Station Eleven by Emily St. John Mandel


I’ll try to trace the hold the book has on me, but what can I really say? Reading Station Eleven is like slowly peeling an orange, tearing it bit by bit until you’re at the sticky center. It’s sweet and it lingers, but oh, it stings, that little sun in your hands.

It’s a story about nostalgia: not only for what could have been but for what still exists buried underneath—like fingers on an out-of-tune cello playing a hollow song from muscle memory. Or maybe it’s always there, buzzing above our skin, like light moving over the surface of the waters, over the darkness of the undersea.

What do we remember when the lights go out? Do we tell ourselves what counts? Do we repeat lines of poetry or our own name like a mantra, stare at our own face in hotel mirrors and airports or maybe into the night sky and see a flicker of a shadow life, remnants of what once was? This is a story about longing, sorrow, isolation, grief too heavy to carry (and so we leave it behind), but it’s also a story of the preservation of beauty, the spark of hope like electricity humming and brimming to life. Resilience.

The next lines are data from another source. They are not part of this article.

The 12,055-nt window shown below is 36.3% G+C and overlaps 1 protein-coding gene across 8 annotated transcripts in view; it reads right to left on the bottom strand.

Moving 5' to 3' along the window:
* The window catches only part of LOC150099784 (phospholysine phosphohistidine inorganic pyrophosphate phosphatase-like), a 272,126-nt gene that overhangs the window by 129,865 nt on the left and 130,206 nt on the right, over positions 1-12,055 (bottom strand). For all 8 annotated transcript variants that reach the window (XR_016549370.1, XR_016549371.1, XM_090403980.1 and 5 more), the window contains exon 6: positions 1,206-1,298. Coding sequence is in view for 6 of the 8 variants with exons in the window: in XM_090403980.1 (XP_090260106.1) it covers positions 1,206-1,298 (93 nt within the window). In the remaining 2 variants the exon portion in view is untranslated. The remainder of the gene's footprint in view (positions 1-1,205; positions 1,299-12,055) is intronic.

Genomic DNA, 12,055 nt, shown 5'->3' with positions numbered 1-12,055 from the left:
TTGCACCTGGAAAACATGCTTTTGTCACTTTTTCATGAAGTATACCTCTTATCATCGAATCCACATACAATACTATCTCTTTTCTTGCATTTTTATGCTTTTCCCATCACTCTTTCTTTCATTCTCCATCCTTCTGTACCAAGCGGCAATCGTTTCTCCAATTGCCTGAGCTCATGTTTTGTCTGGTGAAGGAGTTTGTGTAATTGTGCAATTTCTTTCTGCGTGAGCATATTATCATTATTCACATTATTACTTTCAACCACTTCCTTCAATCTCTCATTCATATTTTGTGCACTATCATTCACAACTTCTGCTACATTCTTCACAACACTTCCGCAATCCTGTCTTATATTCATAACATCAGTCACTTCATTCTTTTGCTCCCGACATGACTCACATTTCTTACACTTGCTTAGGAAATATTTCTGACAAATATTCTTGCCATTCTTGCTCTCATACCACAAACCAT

And yes, there’s fragility: maybe we spend our lives waiting for our lives to begin, stuck in the undersea, but we dream of sunlight, we dream of walking on earth, and just what else might this awakening world contain?